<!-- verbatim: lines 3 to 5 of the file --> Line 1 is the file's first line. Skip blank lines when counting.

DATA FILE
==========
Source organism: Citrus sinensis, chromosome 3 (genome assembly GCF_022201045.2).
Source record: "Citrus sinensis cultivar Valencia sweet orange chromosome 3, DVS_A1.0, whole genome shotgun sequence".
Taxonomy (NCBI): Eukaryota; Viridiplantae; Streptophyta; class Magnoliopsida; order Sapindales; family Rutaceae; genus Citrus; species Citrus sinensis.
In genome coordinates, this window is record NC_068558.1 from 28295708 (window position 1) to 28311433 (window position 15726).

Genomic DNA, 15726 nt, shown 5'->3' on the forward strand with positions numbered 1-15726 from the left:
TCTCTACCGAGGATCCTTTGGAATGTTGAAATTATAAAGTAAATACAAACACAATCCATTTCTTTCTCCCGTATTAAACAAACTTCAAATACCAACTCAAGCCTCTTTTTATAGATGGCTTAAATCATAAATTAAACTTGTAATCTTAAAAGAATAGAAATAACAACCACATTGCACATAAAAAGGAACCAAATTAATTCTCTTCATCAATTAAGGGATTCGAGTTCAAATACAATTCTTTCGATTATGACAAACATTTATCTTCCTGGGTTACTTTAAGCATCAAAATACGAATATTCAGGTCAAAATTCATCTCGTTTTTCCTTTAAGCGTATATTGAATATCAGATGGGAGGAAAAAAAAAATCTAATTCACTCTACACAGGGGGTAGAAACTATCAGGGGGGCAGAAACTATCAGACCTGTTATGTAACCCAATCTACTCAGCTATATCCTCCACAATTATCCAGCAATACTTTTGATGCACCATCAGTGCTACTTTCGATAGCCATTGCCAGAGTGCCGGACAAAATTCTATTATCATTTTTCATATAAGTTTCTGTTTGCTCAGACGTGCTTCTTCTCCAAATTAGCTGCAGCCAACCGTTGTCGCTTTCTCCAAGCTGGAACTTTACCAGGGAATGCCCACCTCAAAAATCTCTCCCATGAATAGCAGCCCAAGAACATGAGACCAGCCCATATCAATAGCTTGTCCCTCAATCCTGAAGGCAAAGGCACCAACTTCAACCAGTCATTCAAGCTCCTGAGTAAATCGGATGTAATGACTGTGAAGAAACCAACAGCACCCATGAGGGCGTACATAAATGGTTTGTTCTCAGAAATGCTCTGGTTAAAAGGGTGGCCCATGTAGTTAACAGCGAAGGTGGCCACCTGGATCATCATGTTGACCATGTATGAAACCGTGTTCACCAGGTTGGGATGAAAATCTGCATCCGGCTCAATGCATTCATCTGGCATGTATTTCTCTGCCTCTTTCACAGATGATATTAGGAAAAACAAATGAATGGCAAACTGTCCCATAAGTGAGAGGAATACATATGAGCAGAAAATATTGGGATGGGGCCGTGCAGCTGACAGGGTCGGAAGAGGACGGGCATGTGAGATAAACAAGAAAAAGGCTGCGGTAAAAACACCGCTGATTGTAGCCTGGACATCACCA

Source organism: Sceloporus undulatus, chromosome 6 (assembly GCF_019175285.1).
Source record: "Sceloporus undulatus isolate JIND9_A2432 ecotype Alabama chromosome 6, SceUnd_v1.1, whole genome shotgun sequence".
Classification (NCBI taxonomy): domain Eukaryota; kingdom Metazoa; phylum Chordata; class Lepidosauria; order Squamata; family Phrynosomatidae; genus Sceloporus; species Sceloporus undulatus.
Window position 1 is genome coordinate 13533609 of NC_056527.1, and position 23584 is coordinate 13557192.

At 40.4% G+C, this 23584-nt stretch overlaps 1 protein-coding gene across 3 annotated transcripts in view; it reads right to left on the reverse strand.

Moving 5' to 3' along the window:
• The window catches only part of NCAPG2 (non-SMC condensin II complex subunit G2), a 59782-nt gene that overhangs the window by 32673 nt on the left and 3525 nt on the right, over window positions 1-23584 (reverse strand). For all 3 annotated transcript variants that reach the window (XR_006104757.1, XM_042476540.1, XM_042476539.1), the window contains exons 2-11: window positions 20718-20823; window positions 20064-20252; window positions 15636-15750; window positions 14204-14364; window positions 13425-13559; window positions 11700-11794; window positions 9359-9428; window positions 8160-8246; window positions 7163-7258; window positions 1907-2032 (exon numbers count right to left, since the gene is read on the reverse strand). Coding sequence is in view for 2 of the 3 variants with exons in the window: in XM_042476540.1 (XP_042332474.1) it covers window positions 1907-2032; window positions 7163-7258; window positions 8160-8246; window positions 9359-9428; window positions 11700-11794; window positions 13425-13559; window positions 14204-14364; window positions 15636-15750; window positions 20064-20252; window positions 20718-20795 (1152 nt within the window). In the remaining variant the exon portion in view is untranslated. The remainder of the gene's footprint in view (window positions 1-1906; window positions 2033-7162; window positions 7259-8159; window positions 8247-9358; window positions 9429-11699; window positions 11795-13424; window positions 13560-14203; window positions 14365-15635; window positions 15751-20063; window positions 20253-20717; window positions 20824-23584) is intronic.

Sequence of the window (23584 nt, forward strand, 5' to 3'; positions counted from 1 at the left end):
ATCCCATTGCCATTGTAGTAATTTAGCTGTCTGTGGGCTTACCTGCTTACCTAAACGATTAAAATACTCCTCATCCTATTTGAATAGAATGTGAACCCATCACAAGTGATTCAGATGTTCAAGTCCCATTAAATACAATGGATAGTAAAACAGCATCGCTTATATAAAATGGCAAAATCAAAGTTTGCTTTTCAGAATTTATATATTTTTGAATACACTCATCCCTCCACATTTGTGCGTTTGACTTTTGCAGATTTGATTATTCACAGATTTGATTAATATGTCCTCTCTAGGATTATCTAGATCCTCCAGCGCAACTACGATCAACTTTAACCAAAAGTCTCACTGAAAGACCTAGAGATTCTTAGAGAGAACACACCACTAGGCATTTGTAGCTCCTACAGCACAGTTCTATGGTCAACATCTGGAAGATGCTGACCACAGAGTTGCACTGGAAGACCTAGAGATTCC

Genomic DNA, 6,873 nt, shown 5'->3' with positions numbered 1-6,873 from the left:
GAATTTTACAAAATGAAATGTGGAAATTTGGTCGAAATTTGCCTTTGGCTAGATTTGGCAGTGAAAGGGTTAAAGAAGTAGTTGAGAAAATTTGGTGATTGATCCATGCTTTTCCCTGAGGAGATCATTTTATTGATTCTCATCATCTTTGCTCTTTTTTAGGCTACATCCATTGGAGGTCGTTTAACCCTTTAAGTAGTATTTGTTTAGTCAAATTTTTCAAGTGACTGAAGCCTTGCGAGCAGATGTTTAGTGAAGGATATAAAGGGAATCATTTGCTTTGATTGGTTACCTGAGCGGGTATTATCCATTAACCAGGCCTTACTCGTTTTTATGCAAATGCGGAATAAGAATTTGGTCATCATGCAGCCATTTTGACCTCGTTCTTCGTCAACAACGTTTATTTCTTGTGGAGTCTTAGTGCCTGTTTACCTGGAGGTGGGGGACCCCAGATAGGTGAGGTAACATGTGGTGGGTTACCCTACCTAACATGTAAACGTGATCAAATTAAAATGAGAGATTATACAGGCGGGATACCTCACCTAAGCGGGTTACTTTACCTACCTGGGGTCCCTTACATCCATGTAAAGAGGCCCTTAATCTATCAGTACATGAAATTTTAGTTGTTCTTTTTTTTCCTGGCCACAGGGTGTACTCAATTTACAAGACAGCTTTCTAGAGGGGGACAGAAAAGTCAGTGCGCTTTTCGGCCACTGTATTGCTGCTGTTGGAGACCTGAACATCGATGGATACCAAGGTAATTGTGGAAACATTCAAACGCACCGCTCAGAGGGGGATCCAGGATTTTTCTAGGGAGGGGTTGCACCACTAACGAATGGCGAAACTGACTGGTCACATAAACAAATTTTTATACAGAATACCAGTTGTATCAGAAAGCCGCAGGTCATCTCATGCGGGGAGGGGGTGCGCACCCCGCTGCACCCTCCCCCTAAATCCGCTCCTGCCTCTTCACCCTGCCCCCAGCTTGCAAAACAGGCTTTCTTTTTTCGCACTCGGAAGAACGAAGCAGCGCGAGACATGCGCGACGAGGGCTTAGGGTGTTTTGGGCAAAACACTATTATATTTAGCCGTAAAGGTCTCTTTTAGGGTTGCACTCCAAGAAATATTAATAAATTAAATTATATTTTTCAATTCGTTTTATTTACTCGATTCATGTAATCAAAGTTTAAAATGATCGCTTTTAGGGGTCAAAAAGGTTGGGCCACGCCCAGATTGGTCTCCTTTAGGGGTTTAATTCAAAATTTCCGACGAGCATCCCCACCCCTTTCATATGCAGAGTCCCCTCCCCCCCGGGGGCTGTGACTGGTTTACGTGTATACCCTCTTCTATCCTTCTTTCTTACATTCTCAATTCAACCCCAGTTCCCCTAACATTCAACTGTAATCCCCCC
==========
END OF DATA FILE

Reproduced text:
Taxonomy (NCBI): Eukaryota; Viridiplantae; Streptophyta; class Magnoliopsida; order Sapindales; family Rutaceae; genus Citrus; species Citrus sinensis.
In genome coordinates, this window is record NC_068558.1 from 28295708 (window position 1) to 28311433 (window position 15726).

Genomic DNA, 15726 nt, shown 5'->3' on the forward strand with positions numbered 1-15726 from the left: